BookMark: 'Americanah' by Chimamanda Ngozi Adichie

Oct 9, 2014

Credit Knopf Books/Erin Cassidy Hendrick

A typical school reading list consists of classic novels written mostly by European men. The books convey themes of “coming of age” or “corruption within a high-class society.” This old-fashioned perspective means few African-American writers, let alone African writers, are widely read in high schools and universities.  Chimamanda Ngozi Adichie breaks into the ranks of the “elite” authors assigned to students and provides a new perspective on race in America in her novel Americanah.

In the novel, our heroine, Ifemelu, comes to America to go to college, leaving her family and friends behind in Nigeria. During her time in this country, she begins to write a blog about race in America from her own unique perspective. Ifemelu proudly calls herself an African, not an African-American. But she writes about being treated by others as an all-encompassing black figure. She is subject to the racism that African-Americans often experience in America. In order to find a job, Ifemelu must straighten her hair to look “professional,” rather than embrace the braids or afro that she loves.

She is also subject to discrimination because she is a foreigner. Other characters in the book assume that she and other international students cannot speak English, even though Ifemelu speaks better English than some Americans. 

Since many Americans have become desensitized to social injustice, Adichie aims to reignite discussions about race through Ifemelu’s blog. She expands readers’ perspectives by making us more aware of the nuances of race.

For example, Ifemelu’s opinion in her history class that the N-word is not “always hurtful” and “depends on the intent and on who is using it.” An African-American in the class counters that “it’s because of the pain that word has caused that you shouldn’t use it.” The interaction shows that even though both students have dark skin, they come from vastly different cultures which should not be confused.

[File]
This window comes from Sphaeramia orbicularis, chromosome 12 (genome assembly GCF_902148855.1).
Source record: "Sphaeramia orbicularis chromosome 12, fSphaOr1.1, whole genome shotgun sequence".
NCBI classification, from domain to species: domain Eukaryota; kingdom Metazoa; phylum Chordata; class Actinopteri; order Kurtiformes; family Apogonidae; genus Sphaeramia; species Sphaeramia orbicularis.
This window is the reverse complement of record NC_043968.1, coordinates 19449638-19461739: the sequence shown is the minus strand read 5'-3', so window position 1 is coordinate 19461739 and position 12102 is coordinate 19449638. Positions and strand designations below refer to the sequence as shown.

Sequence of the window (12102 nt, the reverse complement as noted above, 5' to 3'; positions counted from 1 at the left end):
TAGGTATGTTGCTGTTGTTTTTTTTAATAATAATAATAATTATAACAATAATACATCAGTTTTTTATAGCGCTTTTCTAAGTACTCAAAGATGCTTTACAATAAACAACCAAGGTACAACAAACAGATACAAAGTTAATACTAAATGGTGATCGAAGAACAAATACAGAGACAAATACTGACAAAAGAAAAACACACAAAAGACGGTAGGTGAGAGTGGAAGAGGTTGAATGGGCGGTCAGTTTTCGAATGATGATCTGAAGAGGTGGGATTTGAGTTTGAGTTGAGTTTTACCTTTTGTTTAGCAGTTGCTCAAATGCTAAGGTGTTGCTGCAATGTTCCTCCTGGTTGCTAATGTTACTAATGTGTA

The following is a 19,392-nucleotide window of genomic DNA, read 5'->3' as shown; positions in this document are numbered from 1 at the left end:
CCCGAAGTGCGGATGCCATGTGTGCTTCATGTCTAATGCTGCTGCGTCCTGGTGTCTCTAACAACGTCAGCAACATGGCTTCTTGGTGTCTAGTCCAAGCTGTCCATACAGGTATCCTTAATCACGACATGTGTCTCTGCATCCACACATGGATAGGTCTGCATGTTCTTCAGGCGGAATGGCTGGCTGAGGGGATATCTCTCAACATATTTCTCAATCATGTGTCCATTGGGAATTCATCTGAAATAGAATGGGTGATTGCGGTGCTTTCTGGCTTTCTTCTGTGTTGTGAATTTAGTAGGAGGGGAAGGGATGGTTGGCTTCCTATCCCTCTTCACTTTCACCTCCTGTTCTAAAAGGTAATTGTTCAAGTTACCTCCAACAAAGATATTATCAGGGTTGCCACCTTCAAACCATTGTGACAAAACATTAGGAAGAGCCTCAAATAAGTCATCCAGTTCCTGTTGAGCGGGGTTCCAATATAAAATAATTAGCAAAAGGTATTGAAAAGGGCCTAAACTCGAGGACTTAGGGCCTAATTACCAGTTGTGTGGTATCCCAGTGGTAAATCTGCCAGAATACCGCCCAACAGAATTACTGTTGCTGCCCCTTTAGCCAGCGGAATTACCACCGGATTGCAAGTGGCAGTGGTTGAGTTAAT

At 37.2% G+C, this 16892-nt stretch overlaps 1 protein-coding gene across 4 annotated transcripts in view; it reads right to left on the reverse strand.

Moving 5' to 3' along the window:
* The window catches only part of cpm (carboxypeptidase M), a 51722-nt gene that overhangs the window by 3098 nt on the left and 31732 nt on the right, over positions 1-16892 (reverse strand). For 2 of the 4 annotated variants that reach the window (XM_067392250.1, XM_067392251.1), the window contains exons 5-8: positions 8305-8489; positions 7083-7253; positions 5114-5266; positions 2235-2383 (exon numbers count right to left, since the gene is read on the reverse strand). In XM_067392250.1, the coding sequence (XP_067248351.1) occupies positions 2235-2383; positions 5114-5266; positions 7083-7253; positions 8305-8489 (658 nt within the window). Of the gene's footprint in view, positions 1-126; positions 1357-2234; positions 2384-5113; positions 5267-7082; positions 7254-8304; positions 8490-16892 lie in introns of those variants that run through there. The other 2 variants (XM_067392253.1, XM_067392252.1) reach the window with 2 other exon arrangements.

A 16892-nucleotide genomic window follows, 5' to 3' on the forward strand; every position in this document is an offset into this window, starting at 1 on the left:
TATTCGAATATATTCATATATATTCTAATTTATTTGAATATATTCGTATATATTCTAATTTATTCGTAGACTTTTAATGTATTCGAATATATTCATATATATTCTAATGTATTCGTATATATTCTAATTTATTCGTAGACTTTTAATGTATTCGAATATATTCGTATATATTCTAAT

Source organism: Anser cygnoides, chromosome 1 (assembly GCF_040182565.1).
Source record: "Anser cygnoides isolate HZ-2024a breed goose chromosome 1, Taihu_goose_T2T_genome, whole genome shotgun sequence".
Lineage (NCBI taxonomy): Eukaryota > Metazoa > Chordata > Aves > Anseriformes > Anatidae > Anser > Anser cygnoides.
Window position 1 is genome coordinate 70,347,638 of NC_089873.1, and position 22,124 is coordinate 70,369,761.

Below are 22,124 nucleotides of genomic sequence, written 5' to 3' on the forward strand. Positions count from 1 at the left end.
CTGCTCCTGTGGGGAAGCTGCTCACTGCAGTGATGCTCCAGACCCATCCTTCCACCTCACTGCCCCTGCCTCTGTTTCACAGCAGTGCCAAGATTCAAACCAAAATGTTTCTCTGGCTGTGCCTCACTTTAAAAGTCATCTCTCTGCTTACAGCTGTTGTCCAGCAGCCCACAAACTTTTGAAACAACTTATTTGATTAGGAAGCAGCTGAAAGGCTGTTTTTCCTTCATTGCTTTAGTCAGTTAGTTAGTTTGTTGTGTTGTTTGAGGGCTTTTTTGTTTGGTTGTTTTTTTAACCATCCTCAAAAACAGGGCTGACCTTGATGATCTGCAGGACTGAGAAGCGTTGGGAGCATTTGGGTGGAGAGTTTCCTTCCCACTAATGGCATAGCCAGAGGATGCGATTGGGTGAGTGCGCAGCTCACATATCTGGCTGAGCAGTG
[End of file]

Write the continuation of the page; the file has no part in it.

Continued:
Once the brutal American environment controls and changes Ifemelu, she finds it difficult to return to Nigeria. Because I have always lived in America, I’ve never experienced the culture shock that Ifemelu felt. This book greatly enlarged my perspective on the issue of trying to adapt in two completely different countries.  I cannot imagine how difficult it was for Ifemelu to adjust from life in Nigeria to life in America, and then back to life in Nigeria many years later.  I commend Ifemelu for transitioning as smoothly as she did.

Since Adichie approaches race in America using a character with no prior experience here, she’s able to introduce ideas that people who have always lived in America might not otherwise realize.  She makes it known that problems with race occur not only between races, but also within races.  Just like America heavily influenced Ifemelu’s ideas on race, the story itself has enlightened me.  The “melting-pot” of America contains people of various backgrounds and ethnicities. It’s important that people understand differences between people, and more importantly, respect those differences.   

Marikunte is one of the winners of the "Penn State Reads" essay contest for 2014. Her review is a modified version of her winning essay. Marikunte is a freshman at Penn State, majoring in Biochemistry and Molecular Biology.